And then it dawned on me, I've been "faking it until I made it" for over 20 years and I haven't made it yet. I feel like a cleverly disguised piece of shit and worry that I'll be found out and y'all will all run away. Logically I know this can't actually be true, and even as I write this I see how ridiculous it sounds, but the fact remains that's truly how I feel.
Through the years of self-discovery, I've worked on treating people with more compassion, adding tact to my world, and a whole bunch of other things designed to make me a nicer person to others. I've never once translated that kindness to myself. If I have the skills to be kind and nurturing to others, why am I not applying them to myself?
I began really paying attention to my self talk and realized that I would NEVER let anyone speak to me the way I speak to myself. I would also never let anyone talk to someone I cared about the way I speak to myself. This is totally unacceptable and must change right now.
The new rule is that I'm not allowed to say anything to myself that I wouldn't say to a little kid, and oh my friggin lord this might be the hardest project I've ever had to take on.
In an effort to start loving myself (Even writing that makes my tummy react in a stressful way. I really can't explain how terrifying this sounds to me, and I'm honestly not even sure why yet.), I went to a few friends and asked them for a short list of the reasons they love me. I'm compiling answers into a reference document for future use, and the surprising news is that I agree with everything they've said so far. I might be able to logic myself out of this one, hopefully anyway, fingers and toes crossed.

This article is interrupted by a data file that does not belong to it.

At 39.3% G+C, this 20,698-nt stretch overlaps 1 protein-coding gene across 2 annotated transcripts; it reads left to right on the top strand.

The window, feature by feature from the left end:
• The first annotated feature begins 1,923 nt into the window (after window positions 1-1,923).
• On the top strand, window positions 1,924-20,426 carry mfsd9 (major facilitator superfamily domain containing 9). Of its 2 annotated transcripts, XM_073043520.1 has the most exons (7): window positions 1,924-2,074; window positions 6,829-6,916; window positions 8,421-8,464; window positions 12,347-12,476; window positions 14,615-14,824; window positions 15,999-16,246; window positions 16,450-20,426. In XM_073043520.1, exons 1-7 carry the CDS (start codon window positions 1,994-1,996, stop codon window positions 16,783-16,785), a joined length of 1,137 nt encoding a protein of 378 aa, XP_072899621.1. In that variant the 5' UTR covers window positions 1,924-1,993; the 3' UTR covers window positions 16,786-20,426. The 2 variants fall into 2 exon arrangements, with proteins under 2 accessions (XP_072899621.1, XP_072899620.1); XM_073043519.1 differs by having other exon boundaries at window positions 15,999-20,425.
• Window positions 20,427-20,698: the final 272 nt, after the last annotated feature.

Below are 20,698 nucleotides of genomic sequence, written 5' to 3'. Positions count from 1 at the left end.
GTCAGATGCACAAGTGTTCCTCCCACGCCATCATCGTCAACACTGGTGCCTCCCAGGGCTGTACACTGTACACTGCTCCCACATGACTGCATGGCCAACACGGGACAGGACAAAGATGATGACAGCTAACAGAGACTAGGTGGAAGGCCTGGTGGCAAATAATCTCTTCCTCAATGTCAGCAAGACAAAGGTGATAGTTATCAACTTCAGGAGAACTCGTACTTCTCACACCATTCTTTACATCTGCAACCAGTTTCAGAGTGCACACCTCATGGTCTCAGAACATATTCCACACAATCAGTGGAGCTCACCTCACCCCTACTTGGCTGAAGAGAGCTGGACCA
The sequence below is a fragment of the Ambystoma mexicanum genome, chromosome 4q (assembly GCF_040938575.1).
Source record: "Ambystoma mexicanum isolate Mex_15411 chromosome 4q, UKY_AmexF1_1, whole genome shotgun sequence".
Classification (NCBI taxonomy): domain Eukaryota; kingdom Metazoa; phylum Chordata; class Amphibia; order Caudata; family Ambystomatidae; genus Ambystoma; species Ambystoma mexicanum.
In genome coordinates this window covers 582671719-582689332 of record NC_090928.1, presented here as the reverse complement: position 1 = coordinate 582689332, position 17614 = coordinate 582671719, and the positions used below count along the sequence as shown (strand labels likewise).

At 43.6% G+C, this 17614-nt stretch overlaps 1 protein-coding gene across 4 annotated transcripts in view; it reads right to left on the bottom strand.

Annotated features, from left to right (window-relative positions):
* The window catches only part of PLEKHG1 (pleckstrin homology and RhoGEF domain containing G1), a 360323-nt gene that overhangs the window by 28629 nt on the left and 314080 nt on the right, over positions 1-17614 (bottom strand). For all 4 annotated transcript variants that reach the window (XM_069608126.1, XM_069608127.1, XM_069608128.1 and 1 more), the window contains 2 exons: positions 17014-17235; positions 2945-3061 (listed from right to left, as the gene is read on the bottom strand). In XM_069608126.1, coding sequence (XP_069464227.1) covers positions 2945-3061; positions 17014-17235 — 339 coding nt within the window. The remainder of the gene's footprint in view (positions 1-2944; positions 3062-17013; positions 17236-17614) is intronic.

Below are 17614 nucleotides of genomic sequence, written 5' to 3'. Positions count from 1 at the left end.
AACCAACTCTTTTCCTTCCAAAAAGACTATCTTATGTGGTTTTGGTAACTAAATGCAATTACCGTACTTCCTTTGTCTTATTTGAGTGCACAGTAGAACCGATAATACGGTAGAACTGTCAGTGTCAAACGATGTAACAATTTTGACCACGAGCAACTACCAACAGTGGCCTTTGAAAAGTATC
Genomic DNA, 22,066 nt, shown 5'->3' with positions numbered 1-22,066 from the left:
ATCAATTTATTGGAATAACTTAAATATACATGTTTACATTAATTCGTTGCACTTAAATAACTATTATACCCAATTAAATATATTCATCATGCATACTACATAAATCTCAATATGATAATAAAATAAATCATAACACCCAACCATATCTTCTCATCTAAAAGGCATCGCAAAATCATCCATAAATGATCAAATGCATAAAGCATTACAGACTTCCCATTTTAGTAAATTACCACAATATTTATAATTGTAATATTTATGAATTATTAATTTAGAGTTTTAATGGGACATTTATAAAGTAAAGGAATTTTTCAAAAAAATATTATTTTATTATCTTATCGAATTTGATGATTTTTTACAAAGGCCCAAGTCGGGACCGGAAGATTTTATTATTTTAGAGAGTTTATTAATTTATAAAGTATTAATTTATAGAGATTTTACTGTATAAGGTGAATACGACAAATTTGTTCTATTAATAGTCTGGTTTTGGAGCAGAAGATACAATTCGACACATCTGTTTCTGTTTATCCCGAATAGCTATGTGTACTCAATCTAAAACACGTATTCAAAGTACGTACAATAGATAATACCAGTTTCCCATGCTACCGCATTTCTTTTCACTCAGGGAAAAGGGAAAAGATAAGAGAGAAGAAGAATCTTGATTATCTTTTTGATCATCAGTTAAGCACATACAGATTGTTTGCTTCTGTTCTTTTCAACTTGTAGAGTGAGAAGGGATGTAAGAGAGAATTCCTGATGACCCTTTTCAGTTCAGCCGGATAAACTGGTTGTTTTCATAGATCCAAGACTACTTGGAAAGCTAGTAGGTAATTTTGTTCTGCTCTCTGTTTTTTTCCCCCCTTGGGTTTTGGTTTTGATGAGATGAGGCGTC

So basically I'm in a place in my life where I had a completed house built but apparently hadn't poured the foundation correctly. I've now demoed it to the earth and am in the process of reconstruction. I'm planning to reuse most of the building materials, but also add some new things to freshen the place up.
Socially, I'd have to say I'm extremely awkward and almost completely introverted right now. As someone who has always been an extrovert, this is uncharted territory for me. The good news is that I find it peaceful and safe and that's exactly what I need right now. Y'all don't worry though, I'm not isolating. I've had people come by the house pretty consistently throughout and I'm still totally comfortable in controlled environments with small groups of people. I've got a few people who hear from me daily and I'm trying not to let myself get bogged down with any of this.
This project is my own personal growth version of eating an elephant and I'm having to do it one bite at a time. I have no idea how long it will take and it'll probably be a work in progress forever. I'm so grateful to have this insight so I can now finally fix the thing that's prevented me from success throughout my life. I feel hopeful for the first time in a very long time.